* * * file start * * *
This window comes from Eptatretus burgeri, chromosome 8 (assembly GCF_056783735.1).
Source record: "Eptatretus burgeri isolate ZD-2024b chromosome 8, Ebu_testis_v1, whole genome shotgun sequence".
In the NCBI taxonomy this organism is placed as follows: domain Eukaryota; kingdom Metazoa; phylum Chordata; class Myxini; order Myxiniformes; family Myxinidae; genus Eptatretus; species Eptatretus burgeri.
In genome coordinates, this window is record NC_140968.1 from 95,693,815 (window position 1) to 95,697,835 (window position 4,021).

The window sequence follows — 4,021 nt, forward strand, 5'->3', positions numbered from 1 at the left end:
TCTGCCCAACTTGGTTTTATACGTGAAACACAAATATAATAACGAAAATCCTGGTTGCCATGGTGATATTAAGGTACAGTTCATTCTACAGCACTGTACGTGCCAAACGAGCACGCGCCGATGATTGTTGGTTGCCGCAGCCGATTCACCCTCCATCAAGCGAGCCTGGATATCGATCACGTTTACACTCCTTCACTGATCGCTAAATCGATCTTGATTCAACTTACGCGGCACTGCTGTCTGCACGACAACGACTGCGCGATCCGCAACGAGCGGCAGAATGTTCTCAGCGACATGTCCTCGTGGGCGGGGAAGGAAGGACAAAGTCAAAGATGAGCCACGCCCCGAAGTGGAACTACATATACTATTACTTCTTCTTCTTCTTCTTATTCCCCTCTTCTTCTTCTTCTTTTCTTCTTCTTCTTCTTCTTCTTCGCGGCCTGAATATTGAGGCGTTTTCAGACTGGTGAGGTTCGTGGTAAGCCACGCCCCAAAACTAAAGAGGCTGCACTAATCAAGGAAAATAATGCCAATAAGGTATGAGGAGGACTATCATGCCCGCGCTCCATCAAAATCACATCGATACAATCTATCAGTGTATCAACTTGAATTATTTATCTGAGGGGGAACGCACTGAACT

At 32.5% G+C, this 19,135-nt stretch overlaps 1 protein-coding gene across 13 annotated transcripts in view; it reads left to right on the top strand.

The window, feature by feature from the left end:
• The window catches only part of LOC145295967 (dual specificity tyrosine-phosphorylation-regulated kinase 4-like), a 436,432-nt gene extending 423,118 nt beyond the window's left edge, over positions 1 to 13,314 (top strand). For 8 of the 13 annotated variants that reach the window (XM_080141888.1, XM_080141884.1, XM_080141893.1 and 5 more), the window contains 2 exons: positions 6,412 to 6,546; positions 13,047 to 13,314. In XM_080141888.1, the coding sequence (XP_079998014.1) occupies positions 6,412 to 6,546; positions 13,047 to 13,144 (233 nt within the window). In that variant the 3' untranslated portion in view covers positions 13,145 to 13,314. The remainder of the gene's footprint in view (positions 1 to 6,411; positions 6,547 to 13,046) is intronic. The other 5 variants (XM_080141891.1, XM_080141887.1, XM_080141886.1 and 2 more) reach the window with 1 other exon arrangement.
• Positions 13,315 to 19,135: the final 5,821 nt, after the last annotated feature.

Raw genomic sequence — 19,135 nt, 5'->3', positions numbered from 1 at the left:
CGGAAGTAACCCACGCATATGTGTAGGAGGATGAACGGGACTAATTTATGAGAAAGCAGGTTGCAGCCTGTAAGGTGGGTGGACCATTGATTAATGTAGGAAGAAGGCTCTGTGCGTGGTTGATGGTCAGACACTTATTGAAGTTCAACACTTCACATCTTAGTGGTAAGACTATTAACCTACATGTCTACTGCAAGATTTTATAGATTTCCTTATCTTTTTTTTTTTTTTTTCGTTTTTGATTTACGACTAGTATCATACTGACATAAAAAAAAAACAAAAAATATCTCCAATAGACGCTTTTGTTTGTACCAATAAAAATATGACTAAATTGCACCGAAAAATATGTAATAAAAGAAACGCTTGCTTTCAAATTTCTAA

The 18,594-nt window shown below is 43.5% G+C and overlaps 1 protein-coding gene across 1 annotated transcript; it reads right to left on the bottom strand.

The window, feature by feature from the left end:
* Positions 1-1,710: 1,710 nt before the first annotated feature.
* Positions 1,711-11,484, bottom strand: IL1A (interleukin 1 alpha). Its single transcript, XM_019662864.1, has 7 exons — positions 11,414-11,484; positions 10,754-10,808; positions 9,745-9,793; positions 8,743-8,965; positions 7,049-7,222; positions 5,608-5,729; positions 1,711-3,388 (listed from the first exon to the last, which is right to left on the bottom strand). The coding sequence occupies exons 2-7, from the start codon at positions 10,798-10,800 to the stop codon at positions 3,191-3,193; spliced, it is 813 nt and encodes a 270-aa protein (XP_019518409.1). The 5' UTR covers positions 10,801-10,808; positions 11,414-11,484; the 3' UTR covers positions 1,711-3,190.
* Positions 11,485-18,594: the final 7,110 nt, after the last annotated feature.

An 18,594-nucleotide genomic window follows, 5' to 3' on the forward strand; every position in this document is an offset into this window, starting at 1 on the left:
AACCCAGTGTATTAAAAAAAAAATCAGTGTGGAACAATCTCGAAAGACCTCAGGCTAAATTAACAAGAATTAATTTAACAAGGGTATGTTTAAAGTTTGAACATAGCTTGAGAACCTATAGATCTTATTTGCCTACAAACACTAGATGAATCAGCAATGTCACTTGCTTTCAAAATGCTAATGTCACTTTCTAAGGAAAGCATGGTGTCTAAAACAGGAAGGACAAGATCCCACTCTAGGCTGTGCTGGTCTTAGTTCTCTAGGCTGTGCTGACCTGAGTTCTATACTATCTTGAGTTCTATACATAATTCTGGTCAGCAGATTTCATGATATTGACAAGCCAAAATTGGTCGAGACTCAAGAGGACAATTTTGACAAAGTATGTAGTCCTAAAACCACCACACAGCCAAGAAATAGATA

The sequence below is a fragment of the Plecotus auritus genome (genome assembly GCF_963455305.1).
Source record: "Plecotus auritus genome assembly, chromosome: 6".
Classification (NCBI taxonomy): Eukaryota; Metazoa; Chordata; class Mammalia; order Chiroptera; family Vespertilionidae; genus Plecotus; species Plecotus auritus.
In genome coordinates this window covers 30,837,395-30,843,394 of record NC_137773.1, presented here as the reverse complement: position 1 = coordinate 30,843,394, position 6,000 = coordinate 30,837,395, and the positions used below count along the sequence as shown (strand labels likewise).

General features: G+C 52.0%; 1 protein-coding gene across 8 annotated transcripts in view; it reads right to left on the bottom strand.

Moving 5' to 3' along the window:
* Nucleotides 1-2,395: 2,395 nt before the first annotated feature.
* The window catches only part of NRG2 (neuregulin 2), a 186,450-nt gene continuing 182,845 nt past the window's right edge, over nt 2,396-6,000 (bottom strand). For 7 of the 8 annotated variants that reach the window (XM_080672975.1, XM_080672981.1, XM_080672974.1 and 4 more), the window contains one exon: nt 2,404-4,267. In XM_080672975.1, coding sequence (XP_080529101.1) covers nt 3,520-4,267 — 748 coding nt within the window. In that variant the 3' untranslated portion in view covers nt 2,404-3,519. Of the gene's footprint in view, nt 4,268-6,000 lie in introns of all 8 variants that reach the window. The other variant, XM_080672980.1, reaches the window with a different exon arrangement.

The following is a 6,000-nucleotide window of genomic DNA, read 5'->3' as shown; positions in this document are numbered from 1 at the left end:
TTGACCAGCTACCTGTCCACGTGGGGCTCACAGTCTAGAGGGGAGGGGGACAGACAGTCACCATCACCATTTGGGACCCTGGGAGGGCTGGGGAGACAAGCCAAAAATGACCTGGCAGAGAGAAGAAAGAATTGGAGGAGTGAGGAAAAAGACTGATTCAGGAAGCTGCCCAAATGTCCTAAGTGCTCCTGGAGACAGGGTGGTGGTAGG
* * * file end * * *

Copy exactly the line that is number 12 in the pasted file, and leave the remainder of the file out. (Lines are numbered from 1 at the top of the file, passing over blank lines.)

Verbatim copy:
CGGAAGTAACCCACGCATATGTGTAGGAGGATGAACGGGACTAATTTATGAGAAAGCAGGTTGCAGCCTGTAAGGTGGGTGGACCATTGATTAATGTAGGAAGAAGGCTCTGTGCGTGGTTGATGGTCAGACACTTATTGAAGTTCAACACTTCACATCTTAGTGGTAAGACTATTAACCTACATGTCTACTGCAAGATTTTATAGATTTCCTTATCTTTTTTTTTTTTTTTTCGTTTTTGATTTACGACTAGTATCATACTGACATAAAAAAAAAACAAAAAATATCTCCAATAGACGCTTTTGTTTGTACCAATAAAAATATGACTAAATTGCACCGAAAAATATGTAATAAAAGAAACGCTTGCTTTCAAATTTCTAA